I thought I was doing a fairly decent job, being thoughtful and taking my time to answer their questions until they started with the medical questions. There’s so much to know in the field of Paramedicine. You have to know about everything! Obstetrics, Neurology, Cardiology, Trauma, Pulmonology, Pharmacology, Psychology and everything in between. It’s stressful. So I studied what I thought to be the most pertinent of these subjects. I concentrated on Cardiology the most but that was a mistake. Here are some of the questions they asked:
“What is Vecuronium, what is it’s dosage and what is it used for?”
“What are the effects of cholinergic exposure?”
“You have a patient who is intubated. He is on a Nitro drip, an Epi drip and a Dopamine drip. What is his condition and what would you be monitoring throughout transport?”
“Chest pain isn’t always cardiac related. What are some other reasons someone might have chest pain?”
“What is Zofran, what is it’s dosage and what is it used for?”
“What is the difference between Dilaudid and Morphine?”
I can tell you the answers to all of these questions NOW. At the time, in front of three experienced Paramedics, I only knew about 4 of the answers to those questions. When I didn’t know the answer I said so and I told them I wasn’t going to guess and they all nodded which was comforting.
I noticed I have a bad habit of saying “obviously” while answering questions that I’m nervous about. The one about the patient on the drips was especially problematic with that. My answer:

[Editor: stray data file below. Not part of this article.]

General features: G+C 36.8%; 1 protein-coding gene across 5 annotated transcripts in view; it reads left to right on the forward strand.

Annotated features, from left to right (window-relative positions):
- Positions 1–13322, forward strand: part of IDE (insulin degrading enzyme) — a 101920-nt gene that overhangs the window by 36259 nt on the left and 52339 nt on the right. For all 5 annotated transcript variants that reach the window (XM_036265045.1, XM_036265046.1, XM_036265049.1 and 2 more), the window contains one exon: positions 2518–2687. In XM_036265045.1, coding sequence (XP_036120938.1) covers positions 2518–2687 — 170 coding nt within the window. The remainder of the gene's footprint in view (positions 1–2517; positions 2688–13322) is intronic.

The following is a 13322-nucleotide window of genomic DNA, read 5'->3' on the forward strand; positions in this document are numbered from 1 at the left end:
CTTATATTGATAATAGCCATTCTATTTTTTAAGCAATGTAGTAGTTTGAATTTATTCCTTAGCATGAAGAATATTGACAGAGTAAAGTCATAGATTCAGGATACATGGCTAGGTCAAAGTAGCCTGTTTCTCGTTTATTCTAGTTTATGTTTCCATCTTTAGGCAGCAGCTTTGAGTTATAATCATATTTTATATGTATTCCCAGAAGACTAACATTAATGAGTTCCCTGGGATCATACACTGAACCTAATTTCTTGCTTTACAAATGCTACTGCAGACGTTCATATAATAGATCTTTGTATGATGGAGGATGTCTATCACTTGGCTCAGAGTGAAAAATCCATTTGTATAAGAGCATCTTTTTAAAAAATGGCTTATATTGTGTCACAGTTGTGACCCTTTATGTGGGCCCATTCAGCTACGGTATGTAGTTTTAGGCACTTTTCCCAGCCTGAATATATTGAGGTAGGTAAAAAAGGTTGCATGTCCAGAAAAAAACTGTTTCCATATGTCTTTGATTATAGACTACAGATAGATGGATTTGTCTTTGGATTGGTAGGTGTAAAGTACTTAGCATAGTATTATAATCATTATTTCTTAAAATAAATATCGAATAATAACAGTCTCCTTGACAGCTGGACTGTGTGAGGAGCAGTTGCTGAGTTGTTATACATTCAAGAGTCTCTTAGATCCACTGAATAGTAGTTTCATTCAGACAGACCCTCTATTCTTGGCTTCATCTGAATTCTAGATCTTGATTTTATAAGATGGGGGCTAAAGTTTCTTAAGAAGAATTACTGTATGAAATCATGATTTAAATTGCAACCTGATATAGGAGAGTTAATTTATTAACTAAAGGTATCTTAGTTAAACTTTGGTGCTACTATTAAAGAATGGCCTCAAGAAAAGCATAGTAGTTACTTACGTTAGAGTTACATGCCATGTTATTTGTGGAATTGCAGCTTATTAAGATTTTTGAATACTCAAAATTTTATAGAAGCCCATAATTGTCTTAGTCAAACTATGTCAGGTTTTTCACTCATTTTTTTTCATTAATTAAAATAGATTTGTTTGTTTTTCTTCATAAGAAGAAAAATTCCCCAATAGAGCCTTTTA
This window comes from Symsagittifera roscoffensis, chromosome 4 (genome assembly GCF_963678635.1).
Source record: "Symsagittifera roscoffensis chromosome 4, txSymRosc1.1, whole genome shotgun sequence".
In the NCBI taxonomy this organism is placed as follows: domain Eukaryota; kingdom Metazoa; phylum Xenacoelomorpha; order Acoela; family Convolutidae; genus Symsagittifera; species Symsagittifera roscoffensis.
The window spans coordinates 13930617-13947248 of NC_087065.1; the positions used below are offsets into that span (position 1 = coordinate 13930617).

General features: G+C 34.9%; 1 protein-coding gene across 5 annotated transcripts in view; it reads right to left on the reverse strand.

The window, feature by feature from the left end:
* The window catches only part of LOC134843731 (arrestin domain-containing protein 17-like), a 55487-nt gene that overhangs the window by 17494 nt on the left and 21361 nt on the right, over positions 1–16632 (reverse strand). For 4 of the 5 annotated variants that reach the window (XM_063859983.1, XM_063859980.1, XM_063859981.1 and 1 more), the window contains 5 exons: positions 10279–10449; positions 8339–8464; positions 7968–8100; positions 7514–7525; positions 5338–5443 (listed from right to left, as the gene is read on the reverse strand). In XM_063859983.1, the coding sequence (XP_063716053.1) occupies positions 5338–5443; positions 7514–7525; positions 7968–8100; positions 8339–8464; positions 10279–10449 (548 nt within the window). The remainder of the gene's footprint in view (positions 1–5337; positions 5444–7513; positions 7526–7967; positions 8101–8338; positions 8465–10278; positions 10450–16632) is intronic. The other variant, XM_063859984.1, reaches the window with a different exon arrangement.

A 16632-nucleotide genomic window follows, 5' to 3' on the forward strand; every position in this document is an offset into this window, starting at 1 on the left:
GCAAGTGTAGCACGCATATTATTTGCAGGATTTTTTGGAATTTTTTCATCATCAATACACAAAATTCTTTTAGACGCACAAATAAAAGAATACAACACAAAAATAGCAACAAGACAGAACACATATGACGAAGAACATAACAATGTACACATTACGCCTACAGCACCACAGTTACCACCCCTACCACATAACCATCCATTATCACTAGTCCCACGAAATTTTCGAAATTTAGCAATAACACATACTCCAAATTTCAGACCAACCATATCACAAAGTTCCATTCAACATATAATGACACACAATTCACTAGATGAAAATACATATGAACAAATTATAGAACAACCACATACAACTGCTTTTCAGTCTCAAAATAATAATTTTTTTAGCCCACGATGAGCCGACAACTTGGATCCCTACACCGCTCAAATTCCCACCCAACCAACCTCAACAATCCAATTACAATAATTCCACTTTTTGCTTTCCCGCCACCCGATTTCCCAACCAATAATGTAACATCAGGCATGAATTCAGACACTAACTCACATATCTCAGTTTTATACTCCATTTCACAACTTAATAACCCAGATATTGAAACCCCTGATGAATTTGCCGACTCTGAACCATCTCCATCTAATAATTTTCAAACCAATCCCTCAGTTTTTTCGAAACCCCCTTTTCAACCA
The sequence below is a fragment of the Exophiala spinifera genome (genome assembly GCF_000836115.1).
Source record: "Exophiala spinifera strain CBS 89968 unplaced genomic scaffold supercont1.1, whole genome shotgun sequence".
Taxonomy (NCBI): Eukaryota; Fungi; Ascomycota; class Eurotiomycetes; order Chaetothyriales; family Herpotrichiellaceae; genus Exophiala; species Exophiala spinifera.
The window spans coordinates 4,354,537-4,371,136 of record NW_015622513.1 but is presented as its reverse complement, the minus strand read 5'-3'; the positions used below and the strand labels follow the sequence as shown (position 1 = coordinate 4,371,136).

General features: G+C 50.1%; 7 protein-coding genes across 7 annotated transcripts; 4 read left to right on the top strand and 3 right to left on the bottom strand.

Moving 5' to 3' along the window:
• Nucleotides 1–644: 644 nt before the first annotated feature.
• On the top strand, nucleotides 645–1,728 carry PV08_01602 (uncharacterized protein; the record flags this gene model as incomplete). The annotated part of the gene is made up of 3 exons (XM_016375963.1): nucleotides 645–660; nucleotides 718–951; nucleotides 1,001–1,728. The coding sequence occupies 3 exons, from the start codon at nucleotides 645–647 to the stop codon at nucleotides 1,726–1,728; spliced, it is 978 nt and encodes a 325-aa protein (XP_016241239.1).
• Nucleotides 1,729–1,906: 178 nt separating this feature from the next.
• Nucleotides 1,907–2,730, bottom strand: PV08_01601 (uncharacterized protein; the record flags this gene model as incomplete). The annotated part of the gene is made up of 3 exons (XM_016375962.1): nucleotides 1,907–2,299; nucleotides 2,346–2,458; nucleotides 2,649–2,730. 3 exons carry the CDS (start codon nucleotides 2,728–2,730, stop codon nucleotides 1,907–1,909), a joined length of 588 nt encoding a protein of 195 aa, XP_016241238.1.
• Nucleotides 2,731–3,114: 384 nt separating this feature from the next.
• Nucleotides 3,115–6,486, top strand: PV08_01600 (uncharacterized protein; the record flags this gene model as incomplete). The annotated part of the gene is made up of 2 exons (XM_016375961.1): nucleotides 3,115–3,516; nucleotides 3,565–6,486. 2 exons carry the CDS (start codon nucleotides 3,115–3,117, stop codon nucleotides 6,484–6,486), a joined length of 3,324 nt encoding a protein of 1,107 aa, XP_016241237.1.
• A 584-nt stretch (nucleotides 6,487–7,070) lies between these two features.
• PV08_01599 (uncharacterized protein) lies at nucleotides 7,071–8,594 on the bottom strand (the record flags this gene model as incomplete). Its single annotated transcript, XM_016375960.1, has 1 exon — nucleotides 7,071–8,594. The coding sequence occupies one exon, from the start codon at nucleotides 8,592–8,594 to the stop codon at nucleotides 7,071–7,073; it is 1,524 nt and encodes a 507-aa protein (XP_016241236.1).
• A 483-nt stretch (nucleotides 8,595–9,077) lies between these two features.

“Well, this is obviously a patient who had a cardiac arrest and was resuscitated. Obviously, I would monitor his blood pressure and obviously the ventilator as well. I would obviously watch the drips and make sure they were correct. Obviously.”
What a nerd.
When I got home, I looked up the answers to some of the questions I wasn’t sure about and I kicked myself for answering them incorrectly. Namely the cholinergic exposure question and the Morphine v. Dilaudid question.
Like a good interviewee, I wrote a thank you note to them, which went something like this:
“Dear blabla, bla and blablabla,
Thank you for meeting with my yesterday. I am extremely excited about the opportunity to work for Allina as a Paramedic. I thought of two things after we met. 1.) The effects of cholinergic exposure: SLUDGE* and 2.) Dilaudid is much stronger than it’s parent drug Morphine. I appreciate you taking the time to answer my questions. Thank you again.
Carolyn Blomberg, NREMT-P
* SLUDGE stands for “salivation, lacrimation (tears), urination, defecation, gastrointestinal upset and emesis”
So, we’ll see what happens. There isn’t a lot I can do about it now other than wait and see. Hopefully the thank you note, the firm handshake and the eye contact will go a long way with this one. And the honesty about not knowing certain things.
In the meantime, the lady from the talent agency asked me to be one of her “Top 25 Up and Coming Faces” for a casting call next week. So I have that to look forward to. I also have a show on Sunday at Cause and I have a ton of stuff to concentrate on at HUGE.
Obviously, I have no idea what the future will hold. I obviously can’t change the past either. So obviously, I have to live in the present and not worry about it. Obviously.